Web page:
But if the citizens who will cut the cards ask for replacements later – then I thought that the cost of replacement would be quite high. And it will also lead to big inconvenience to the credit card companies – I therefore wondered whether it was the right action on BND.

In the meanwhile, Professor ordered another round of coffee.

There was a group of people sitting on the larger roundtable next to us. A Woman having a Green Tea was talking about the “Zombie walks” to her friends.

[On the BND, people in the United States and UK take on “Zombie walks”: These “zombies” wander around shopping malls with funny dresses and with a blank stare. When asked what they are doing – the participants describe what Buy Nothing Day is about. It’s like a fashion parade of crazy]


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“We should go Zombie on the BND of India”. The Woman with Green Tea said. She suggested that in order to make a good impact, all should follow a certain theme e.g. a saffron dress. We could dress like Radha Maa for instance. This will bring in a new spiritual dimension. The Woman made more such suggestions based on dresses she saw in some of the Page 3 parties.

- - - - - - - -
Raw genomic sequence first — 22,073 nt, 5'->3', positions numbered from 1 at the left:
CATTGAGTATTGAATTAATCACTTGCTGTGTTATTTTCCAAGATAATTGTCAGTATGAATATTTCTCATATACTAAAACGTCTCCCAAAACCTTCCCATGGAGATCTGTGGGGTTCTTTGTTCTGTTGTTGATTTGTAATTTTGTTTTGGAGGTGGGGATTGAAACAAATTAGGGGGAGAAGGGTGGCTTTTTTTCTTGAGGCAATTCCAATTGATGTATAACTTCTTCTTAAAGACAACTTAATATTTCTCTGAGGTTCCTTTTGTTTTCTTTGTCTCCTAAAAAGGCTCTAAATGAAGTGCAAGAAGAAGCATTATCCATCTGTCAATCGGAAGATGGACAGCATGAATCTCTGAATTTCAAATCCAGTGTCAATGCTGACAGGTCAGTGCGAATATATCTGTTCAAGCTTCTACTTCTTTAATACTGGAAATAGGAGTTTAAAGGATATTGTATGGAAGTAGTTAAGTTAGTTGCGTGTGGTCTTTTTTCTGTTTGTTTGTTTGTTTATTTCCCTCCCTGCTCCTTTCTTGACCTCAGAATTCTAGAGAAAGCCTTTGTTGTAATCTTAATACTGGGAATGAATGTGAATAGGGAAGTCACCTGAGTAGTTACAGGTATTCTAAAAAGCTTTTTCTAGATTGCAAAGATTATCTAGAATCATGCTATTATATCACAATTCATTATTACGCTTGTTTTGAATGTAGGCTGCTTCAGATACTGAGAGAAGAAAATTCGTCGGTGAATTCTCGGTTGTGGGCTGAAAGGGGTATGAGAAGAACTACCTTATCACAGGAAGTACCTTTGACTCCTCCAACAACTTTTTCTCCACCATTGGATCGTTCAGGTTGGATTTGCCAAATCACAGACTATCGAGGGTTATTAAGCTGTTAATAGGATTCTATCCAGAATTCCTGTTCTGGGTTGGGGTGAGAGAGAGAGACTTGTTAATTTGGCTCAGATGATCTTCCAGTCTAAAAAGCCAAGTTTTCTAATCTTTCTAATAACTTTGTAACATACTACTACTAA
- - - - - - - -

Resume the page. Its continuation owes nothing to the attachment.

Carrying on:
Radhe Maa

Most folks on the Table were excited and decided to meet once a week to plan ahead for the Zombie walks on BND. “This will be something special– and so different to work on. And it will keep us busy. Let me speak about this to my friends in the next Rotary meeting”. Woman having fresh lime soda said.

In the meanwhile, waiter at the coffee shop came and changed the channel to CNN-IBN as someone complained about Arnab Goswami. CNN-IBN channel was showing a clip of the pilot BND activity at the Ambience Mall in Delhi to get a kind of preview. This was a procession like event carried out under Sunita Narain’s leadership. Here, the participants silently steered their shopping carts in a long, baffling line without putting anything in the carts or actually making any purchases. The storekeepers were shocked to see this human chain moving. Sunita said that this was only a pilot or a dry run but on the actual BND, such processions will happen at 110 malls of India from 14 cities and already 10,000 people had signed up.

I thought that this was very impressive. To counteract, I was told that many retailers like Shoppers Stop, Reliance Fresh had come up with a strategy to give hefty discounts to the purchases made on BND and lure these people to “buy something”